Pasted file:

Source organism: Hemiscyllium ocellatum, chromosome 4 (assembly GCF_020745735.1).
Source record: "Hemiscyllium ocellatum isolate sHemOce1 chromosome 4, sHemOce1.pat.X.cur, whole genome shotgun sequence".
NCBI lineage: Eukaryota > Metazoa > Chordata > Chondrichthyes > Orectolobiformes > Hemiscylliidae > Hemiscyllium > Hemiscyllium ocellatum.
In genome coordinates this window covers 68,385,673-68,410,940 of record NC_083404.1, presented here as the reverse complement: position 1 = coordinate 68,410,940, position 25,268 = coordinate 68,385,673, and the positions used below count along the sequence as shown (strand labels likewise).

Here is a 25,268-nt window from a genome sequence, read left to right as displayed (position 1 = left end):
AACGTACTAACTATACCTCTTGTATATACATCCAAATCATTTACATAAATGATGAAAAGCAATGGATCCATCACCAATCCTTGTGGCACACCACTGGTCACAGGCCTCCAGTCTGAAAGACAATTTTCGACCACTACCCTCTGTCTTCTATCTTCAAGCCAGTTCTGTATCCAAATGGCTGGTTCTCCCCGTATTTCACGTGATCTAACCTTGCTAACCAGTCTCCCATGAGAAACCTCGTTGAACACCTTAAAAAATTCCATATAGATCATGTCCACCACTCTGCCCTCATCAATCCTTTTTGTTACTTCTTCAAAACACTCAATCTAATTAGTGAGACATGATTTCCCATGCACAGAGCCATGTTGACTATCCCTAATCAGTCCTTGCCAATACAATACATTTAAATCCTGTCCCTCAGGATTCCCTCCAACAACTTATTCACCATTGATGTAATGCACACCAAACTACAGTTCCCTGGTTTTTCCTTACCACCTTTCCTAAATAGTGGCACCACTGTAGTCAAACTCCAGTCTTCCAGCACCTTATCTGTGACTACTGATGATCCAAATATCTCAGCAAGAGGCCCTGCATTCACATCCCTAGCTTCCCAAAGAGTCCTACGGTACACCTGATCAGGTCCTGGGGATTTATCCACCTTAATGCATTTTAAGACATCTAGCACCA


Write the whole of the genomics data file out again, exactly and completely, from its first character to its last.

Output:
Source organism: Hemiscyllium ocellatum, chromosome 4 (assembly GCF_020745735.1).
Source record: "Hemiscyllium ocellatum isolate sHemOce1 chromosome 4, sHemOce1.pat.X.cur, whole genome shotgun sequence".
NCBI lineage: Eukaryota > Metazoa > Chordata > Chondrichthyes > Orectolobiformes > Hemiscylliidae > Hemiscyllium > Hemiscyllium ocellatum.
In genome coordinates this window covers 68,385,673-68,410,940 of record NC_083404.1, presented here as the reverse complement: position 1 = coordinate 68,410,940, position 25,268 = coordinate 68,385,673, and the positions used below count along the sequence as shown (strand labels likewise).

Here is a 25,268-nt window from a genome sequence, read left to right as displayed (position 1 = left end):
AACGTACTAACTATACCTCTTGTATATACATCCAAATCATTTACATAAATGATGAAAAGCAATGGATCCATCACCAATCCTTGTGGCACACCACTGGTCACAGGCCTCCAGTCTGAAAGACAATTTTCGACCACTACCCTCTGTCTTCTATCTTCAAGCCAGTTCTGTATCCAAATGGCTGGTTCTCCCCGTATTTCACGTGATCTAACCTTGCTAACCAGTCTCCCATGAGAAACCTCGTTGAACACCTTAAAAAATTCCATATAGATCATGTCCACCACTCTGCCCTCATCAATCCTTTTTGTTACTTCTTCAAAACACTCAATCTAATTAGTGAGACATGATTTCCCATGCACAGAGCCATGTTGACTATCCCTAATCAGTCCTTGCCAATACAATACATTTAAATCCTGTCCCTCAGGATTCCCTCCAACAACTTATTCACCATTGATGTAATGCACACCAAACTACAGTTCCCTGGTTTTTCCTTACCACCTTTCCTAAATAGTGGCACCACTGTAGTCAAACTCCAGTCTTCCAGCACCTTATCTGTGACTACTGATGATCCAAATATCTCAGCAAGAGGCCCTGCATTCACATCCCTAGCTTCCCAAAGAGTCCTACGGTACACCTGATCAGGTCCTGGGGATTTATCCACCTTAATGCATTTTAAGACATCTAGCACCA